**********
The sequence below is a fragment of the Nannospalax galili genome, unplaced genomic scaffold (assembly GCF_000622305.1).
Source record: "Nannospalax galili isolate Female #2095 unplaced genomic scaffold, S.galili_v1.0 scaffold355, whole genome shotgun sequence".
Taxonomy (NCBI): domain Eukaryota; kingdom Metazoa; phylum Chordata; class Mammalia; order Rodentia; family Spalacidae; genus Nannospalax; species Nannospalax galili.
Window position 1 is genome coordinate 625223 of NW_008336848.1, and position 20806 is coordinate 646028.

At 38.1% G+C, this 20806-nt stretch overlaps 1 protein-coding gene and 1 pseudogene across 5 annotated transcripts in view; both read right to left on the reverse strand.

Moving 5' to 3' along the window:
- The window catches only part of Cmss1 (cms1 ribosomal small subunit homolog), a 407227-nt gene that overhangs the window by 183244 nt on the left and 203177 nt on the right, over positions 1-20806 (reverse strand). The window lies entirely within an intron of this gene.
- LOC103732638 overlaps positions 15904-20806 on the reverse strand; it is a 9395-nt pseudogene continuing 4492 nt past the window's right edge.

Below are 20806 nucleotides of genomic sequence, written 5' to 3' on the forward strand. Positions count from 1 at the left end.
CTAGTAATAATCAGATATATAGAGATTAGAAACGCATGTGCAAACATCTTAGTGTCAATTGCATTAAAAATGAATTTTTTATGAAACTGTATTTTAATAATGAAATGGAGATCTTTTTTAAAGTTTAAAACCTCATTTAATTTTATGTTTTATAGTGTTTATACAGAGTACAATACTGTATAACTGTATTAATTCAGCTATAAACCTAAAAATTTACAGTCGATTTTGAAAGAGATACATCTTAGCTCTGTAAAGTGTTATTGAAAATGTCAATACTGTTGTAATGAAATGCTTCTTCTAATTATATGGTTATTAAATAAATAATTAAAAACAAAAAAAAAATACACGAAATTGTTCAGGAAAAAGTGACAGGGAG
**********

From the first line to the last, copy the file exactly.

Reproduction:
The sequence below is a fragment of the Nannospalax galili genome, unplaced genomic scaffold (assembly GCF_000622305.1).
Source record: "Nannospalax galili isolate Female #2095 unplaced genomic scaffold, S.galili_v1.0 scaffold355, whole genome shotgun sequence".
Taxonomy (NCBI): domain Eukaryota; kingdom Metazoa; phylum Chordata; class Mammalia; order Rodentia; family Spalacidae; genus Nannospalax; species Nannospalax galili.
Window position 1 is genome coordinate 625223 of NW_008336848.1, and position 20806 is coordinate 646028.

At 38.1% G+C, this 20806-nt stretch overlaps 1 protein-coding gene and 1 pseudogene across 5 annotated transcripts in view; both read right to left on the reverse strand.

Moving 5' to 3' along the window:
- The window catches only part of Cmss1 (cms1 ribosomal small subunit homolog), a 407227-nt gene that overhangs the window by 183244 nt on the left and 203177 nt on the right, over positions 1-20806 (reverse strand). The window lies entirely within an intron of this gene.
- LOC103732638 overlaps positions 15904-20806 on the reverse strand; it is a 9395-nt pseudogene continuing 4492 nt past the window's right edge.

Below are 20806 nucleotides of genomic sequence, written 5' to 3' on the forward strand. Positions count from 1 at the left end.
CTAGTAATAATCAGATATATAGAGATTAGAAACGCATGTGCAAACATCTTAGTGTCAATTGCATTAAAAATGAATTTTTTATGAAACTGTATTTTAATAATGAAATGGAGATCTTTTTTAAAGTTTAAAACCTCATTTAATTTTATGTTTTATAGTGTTTATACAGAGTACAATACTGTATAACTGTATTAATTCAGCTATAAACCTAAAAATTTACAGTCGATTTTGAAAGAGATACATCTTAGCTCTGTAAAGTGTTATTGAAAATGTCAATACTGTTGTAATGAAATGCTTCTTCTAATTATATGGTTATTAAATAAATAATTAAAAACAAAAAAAAAATACACGAAATTGTTCAGGAAAAAGTGACAGGGAG